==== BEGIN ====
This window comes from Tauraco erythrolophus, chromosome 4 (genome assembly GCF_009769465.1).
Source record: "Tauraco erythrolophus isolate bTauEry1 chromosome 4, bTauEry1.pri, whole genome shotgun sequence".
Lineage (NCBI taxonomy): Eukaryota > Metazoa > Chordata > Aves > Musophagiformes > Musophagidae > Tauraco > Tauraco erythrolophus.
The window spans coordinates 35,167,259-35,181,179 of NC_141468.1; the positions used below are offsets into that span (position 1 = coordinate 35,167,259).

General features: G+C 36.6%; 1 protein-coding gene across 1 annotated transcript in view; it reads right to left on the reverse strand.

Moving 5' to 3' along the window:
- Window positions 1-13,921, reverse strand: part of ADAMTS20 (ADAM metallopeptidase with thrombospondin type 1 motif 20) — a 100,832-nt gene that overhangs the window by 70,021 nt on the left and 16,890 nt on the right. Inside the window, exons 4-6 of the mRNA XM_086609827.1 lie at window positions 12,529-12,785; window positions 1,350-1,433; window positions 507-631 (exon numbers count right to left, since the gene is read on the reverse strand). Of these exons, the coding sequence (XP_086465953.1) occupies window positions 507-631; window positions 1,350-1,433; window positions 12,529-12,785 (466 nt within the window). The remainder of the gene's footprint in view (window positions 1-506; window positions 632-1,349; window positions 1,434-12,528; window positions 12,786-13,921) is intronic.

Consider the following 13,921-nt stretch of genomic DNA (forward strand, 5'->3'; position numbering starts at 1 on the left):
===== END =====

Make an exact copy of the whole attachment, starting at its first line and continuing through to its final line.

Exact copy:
This window comes from Tauraco erythrolophus, chromosome 4 (genome assembly GCF_009769465.1).
Source record: "Tauraco erythrolophus isolate bTauEry1 chromosome 4, bTauEry1.pri, whole genome shotgun sequence".
Lineage (NCBI taxonomy): Eukaryota > Metazoa > Chordata > Aves > Musophagiformes > Musophagidae > Tauraco > Tauraco erythrolophus.
The window spans coordinates 35,167,259-35,181,179 of NC_141468.1; the positions used below are offsets into that span (position 1 = coordinate 35,167,259).

General features: G+C 36.6%; 1 protein-coding gene across 1 annotated transcript in view; it reads right to left on the reverse strand.

Moving 5' to 3' along the window:
- Window positions 1-13,921, reverse strand: part of ADAMTS20 (ADAM metallopeptidase with thrombospondin type 1 motif 20) — a 100,832-nt gene that overhangs the window by 70,021 nt on the left and 16,890 nt on the right. Inside the window, exons 4-6 of the mRNA XM_086609827.1 lie at window positions 12,529-12,785; window positions 1,350-1,433; window positions 507-631 (exon numbers count right to left, since the gene is read on the reverse strand). Of these exons, the coding sequence (XP_086465953.1) occupies window positions 507-631; window positions 1,350-1,433; window positions 12,529-12,785 (466 nt within the window). The remainder of the gene's footprint in view (window positions 1-506; window positions 632-1,349; window positions 1,434-12,528; window positions 12,786-13,921) is intronic.

Consider the following 13,921-nt stretch of genomic DNA (forward strand, 5'->3'; position numbering starts at 1 on the left):